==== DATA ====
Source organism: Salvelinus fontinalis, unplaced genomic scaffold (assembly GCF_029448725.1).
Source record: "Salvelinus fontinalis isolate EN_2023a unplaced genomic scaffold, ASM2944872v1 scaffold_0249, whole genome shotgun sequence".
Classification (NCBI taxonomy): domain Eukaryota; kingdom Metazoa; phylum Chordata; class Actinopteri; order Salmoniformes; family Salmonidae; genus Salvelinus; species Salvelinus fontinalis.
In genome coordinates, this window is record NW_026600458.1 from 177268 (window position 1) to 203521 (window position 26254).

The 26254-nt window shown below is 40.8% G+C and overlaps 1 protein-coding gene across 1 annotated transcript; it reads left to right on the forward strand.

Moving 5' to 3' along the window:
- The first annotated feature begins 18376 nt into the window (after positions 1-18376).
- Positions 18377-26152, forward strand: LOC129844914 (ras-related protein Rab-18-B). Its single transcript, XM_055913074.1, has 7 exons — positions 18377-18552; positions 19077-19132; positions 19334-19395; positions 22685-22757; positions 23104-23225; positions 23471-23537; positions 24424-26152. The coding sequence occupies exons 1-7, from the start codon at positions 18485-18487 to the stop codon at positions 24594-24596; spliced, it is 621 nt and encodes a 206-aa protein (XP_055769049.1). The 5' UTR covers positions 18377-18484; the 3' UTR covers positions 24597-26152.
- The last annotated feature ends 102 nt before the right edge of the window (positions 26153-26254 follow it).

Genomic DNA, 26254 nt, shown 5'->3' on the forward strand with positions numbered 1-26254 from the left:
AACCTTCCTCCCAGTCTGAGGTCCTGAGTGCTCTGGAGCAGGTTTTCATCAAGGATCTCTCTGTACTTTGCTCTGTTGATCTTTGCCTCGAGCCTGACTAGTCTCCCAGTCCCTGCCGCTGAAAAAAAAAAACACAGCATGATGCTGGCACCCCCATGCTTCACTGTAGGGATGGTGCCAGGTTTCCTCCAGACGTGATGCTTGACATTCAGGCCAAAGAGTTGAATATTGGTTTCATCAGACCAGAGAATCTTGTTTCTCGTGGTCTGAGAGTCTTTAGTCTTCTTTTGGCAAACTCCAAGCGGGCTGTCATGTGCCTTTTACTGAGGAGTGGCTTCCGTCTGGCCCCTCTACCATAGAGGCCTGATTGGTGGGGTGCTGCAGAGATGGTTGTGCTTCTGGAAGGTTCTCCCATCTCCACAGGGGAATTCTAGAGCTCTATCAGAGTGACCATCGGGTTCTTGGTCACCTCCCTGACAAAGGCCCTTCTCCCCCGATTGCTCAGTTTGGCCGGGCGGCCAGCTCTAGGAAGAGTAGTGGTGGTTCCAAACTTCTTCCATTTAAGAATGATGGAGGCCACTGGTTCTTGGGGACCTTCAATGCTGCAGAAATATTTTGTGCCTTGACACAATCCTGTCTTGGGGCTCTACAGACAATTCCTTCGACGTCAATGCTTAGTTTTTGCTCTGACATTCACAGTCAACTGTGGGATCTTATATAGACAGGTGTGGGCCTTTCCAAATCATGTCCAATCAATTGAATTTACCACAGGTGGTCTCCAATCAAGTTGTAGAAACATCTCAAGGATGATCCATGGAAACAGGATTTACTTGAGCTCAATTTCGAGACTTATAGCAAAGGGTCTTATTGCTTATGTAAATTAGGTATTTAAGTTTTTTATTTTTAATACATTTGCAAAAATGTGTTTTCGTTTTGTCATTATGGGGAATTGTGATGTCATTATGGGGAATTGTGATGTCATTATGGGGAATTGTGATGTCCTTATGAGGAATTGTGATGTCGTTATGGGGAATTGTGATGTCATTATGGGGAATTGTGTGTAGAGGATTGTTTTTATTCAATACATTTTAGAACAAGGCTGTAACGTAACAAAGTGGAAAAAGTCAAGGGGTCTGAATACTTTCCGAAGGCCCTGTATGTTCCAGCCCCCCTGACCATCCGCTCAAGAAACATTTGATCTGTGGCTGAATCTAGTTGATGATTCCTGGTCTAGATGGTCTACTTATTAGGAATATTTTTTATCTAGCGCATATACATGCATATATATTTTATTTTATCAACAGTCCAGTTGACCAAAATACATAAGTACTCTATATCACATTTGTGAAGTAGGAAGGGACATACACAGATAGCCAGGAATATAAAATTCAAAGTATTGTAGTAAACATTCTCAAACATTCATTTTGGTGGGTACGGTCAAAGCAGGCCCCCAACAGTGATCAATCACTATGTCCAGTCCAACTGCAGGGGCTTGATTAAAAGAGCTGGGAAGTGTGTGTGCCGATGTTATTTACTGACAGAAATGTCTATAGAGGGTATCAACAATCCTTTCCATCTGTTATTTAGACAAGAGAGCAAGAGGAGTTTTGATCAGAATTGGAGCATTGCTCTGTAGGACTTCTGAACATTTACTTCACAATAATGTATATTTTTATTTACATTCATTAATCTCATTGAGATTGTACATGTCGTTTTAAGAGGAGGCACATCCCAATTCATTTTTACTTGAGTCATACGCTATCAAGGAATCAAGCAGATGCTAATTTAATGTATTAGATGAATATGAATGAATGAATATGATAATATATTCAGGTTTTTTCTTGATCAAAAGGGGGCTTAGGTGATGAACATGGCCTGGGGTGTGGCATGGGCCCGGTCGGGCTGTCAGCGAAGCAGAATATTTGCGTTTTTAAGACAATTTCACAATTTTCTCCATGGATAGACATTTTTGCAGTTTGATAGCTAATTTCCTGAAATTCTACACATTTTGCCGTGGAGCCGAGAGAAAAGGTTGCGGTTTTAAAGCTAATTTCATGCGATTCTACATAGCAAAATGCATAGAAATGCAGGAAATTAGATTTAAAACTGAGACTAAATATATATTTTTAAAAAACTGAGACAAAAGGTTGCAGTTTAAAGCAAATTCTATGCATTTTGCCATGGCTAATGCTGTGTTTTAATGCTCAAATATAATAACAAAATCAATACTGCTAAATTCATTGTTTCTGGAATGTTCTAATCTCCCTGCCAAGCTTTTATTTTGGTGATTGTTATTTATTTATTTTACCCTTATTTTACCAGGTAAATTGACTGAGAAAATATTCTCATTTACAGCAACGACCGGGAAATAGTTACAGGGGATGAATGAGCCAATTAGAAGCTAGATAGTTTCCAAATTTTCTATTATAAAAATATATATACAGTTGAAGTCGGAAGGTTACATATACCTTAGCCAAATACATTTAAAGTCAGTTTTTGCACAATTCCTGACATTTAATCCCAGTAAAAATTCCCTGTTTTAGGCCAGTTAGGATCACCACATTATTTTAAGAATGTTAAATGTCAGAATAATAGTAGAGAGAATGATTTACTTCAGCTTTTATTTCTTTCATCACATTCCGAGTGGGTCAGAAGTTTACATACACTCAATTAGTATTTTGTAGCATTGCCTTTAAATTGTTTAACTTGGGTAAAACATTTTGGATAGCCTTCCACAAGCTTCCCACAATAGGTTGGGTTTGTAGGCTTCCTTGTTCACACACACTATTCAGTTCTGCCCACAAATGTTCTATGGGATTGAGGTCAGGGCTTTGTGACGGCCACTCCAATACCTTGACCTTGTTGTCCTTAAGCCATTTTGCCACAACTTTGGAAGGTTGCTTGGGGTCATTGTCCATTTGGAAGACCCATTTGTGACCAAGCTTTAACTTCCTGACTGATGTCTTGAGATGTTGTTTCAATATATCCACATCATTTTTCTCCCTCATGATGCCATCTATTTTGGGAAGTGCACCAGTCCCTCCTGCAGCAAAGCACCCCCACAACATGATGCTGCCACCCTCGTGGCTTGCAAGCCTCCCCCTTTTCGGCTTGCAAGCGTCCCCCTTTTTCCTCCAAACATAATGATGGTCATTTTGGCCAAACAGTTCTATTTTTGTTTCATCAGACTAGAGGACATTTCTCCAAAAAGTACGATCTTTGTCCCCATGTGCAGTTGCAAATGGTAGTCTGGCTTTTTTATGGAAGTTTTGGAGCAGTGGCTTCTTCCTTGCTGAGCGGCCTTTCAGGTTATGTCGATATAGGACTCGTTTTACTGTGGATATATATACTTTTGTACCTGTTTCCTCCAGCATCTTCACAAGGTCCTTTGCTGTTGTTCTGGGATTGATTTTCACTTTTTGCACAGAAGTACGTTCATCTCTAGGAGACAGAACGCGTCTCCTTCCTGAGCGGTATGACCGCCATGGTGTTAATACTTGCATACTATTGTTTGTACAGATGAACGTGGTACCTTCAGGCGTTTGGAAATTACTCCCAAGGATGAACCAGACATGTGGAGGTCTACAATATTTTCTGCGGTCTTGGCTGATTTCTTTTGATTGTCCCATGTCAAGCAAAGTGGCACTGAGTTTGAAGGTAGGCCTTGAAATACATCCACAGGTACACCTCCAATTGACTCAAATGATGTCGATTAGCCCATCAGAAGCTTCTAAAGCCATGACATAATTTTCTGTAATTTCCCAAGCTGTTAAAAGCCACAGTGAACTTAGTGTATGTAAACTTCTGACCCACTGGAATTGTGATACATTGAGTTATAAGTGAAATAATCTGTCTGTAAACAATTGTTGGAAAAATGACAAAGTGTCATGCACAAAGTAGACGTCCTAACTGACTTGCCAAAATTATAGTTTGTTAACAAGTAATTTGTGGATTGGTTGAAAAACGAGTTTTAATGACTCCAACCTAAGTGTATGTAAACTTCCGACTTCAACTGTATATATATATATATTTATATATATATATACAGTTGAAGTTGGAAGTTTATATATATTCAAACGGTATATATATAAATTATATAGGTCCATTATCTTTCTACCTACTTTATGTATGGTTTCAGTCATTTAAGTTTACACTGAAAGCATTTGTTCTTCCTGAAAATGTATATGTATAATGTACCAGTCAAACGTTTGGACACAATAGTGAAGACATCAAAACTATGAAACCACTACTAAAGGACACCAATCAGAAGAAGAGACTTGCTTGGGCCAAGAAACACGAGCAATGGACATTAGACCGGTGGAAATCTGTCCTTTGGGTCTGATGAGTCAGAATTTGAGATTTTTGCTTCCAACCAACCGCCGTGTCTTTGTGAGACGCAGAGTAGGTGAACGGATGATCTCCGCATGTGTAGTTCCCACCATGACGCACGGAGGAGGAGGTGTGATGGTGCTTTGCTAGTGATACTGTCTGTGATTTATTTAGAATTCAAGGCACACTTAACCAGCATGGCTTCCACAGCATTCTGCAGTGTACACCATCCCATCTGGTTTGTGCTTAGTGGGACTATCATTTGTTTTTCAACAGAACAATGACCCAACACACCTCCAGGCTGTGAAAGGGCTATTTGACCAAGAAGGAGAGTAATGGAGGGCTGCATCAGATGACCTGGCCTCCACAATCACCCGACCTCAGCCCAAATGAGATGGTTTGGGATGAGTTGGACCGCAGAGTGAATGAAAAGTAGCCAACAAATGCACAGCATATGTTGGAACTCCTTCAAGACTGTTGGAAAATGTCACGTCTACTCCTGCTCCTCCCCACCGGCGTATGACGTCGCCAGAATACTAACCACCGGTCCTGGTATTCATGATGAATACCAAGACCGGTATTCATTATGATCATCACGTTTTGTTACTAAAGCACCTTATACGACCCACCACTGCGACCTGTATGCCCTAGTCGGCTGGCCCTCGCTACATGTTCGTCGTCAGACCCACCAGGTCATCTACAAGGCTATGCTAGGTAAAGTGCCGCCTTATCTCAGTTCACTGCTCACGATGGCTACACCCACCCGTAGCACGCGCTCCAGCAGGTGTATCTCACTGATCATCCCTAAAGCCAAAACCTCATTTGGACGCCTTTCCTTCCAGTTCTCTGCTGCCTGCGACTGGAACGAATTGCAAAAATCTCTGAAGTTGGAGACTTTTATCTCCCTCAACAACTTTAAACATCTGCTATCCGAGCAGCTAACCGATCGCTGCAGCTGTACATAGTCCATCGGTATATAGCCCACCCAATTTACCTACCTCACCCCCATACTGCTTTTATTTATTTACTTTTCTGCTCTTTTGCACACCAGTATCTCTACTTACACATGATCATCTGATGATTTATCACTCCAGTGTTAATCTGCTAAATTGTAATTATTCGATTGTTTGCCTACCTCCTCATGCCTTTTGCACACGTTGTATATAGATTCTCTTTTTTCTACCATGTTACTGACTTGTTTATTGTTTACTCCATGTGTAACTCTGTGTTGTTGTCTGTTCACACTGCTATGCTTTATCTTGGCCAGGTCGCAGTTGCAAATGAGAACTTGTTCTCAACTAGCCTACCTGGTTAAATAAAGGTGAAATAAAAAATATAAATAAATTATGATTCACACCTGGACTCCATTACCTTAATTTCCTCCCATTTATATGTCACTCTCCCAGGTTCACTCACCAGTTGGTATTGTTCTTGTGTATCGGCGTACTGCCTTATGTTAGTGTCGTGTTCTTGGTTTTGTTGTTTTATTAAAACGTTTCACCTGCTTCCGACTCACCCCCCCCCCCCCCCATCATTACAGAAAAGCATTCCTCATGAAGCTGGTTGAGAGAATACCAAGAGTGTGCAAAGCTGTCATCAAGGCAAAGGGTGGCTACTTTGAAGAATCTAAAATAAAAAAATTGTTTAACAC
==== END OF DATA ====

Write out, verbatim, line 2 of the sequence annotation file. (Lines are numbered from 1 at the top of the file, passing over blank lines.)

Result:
Source record: "Salvelinus fontinalis isolate EN_2023a unplaced genomic scaffold, ASM2944872v1 scaffold_0249, whole genome shotgun sequence".